Why do North Korea and Iran feel the need for nuclear weapons? The standard model for nukes is a head-to-head race, like the U.S. vs. the old U.S.S.R. We had them, so they had to get them, or vice versa. Same with Pakistan and India, perpetual enemies.
North Korea says it wants nukes to deter a U.S. attack. Surely they know that the best way to get attacked is to use a nuclear weapon or sell the technology to the wrong people.
Iran says it's a matter of national pride. National pride? It takes nuclear weapons to be proud of oneself? Iran should consider that nobody wants nuclear weapons, and nobody wants to use them. Anyone possessing nukes wishes they never needed them in the first place. After all, a country must have extremely powerful enemies to warrant a nuclear weapons program.
Having a powerful military does instill national pride, and I certainly fall into that camp. But, when it comes to the American military, the thing I'm most proud of is inventing the internet and giving it to the world. ARPANET, the world's first packet-switched computer network, was a project of the U.S. military (Defense Advanced Research Projects, or DARPA). It was first switched on in September 1969.
China, one of the Big Three in nuclear weapons capability, is so desperate for foreign investments and world recognition that they have gone to great lengths to get a date on the Formula 1 racing calendar and to secure an Olympic venue. China even entered the Twilight Zone last year when they had a beauty pageant for women who had had cosmetic facial surgery. It was a strange attempt to tell the world, "See, it's not just Beverly Hills USA, we're modern and successful, too."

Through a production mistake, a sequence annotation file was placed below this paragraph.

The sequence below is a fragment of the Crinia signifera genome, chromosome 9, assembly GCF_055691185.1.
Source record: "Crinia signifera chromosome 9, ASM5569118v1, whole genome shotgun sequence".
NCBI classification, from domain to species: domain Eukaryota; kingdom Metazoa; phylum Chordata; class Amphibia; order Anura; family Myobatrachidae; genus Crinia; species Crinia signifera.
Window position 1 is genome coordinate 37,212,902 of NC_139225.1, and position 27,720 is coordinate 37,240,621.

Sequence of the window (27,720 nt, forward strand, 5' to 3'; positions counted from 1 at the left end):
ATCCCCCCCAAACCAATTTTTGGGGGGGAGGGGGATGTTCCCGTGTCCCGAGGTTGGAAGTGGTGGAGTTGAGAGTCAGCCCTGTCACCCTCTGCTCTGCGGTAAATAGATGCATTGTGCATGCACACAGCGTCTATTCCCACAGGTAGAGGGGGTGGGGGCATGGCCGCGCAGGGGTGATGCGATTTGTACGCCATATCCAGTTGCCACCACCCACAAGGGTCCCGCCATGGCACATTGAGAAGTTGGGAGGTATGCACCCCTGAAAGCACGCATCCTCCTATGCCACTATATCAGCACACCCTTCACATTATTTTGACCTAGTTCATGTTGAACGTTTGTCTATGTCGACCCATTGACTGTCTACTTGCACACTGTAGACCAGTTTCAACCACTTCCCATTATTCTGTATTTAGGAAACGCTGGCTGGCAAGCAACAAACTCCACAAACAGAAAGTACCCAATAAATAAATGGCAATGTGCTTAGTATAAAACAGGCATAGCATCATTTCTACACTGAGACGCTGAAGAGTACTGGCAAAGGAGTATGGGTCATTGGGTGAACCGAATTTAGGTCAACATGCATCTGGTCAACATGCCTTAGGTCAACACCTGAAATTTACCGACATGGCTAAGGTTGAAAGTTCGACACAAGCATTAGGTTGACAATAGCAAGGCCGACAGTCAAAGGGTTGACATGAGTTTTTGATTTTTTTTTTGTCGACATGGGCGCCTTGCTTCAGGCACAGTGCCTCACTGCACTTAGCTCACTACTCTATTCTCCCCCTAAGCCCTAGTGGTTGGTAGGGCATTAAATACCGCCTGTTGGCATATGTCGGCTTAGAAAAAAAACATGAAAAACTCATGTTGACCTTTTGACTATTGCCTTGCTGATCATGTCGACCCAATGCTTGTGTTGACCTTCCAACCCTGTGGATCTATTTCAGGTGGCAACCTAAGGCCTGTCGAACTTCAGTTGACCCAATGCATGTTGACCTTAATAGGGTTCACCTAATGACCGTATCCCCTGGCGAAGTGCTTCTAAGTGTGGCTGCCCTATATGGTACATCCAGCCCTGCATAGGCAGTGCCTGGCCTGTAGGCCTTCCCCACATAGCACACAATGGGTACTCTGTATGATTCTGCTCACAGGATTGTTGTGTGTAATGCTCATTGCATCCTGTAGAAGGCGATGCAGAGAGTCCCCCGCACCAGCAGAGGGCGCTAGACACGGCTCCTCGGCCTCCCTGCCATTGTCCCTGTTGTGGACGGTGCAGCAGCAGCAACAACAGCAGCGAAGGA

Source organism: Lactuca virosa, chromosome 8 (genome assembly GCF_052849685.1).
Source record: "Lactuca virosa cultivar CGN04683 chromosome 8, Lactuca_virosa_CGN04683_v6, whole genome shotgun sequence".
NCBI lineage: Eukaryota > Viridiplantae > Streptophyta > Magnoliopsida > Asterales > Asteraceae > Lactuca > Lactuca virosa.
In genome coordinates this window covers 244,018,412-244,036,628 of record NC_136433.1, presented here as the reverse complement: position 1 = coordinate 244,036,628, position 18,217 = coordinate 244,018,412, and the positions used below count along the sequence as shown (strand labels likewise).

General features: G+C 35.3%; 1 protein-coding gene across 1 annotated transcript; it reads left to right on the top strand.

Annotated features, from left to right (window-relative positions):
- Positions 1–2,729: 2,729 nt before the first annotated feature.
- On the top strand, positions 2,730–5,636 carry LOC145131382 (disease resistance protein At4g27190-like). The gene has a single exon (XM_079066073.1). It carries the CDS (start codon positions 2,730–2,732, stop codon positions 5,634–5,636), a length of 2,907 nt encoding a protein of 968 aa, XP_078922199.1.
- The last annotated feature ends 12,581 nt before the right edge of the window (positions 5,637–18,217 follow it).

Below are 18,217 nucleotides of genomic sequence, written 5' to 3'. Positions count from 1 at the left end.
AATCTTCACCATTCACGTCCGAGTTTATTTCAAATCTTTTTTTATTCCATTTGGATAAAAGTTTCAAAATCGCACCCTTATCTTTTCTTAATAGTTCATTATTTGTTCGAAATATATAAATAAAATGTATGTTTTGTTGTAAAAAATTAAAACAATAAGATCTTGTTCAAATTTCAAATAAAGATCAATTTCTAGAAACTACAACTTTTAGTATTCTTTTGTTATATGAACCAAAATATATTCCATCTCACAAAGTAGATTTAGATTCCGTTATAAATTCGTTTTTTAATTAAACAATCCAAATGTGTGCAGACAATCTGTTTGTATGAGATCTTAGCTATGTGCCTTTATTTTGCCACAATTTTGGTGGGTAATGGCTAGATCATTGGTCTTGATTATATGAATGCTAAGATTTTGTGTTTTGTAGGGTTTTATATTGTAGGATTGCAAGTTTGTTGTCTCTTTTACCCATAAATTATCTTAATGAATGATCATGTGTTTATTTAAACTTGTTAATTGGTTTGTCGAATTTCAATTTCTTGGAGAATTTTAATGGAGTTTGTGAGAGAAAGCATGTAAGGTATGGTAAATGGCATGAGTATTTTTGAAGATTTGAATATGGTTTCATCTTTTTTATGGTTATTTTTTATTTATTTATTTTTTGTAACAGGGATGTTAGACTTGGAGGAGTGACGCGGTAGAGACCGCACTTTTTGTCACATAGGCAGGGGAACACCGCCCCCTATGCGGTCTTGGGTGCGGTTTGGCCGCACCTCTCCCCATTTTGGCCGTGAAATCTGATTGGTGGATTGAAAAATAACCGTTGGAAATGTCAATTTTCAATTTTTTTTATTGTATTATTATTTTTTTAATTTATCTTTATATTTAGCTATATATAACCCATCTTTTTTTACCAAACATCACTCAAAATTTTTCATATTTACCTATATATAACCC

If any of the beauty contestants had walked out onto the street and criticized the government, however, she would have disappeared.
Though China's attempts are desperate, they are much better than nukes. North Korea and Iran should try to develop their countries sufficiently to host the Olympics or an international auto race rather than threaten the world with nuclear belligerence.
Perhaps the best way for these oppressive societies to gain respect is to change to a democratic form of government. Nobody will respect an Islamic theocracy -- ever. Nobody will respect a country lacking basic freedoms -- ever. And, nobody will ever respect North Korea in its present form. With each odd threat, these countries lose respect.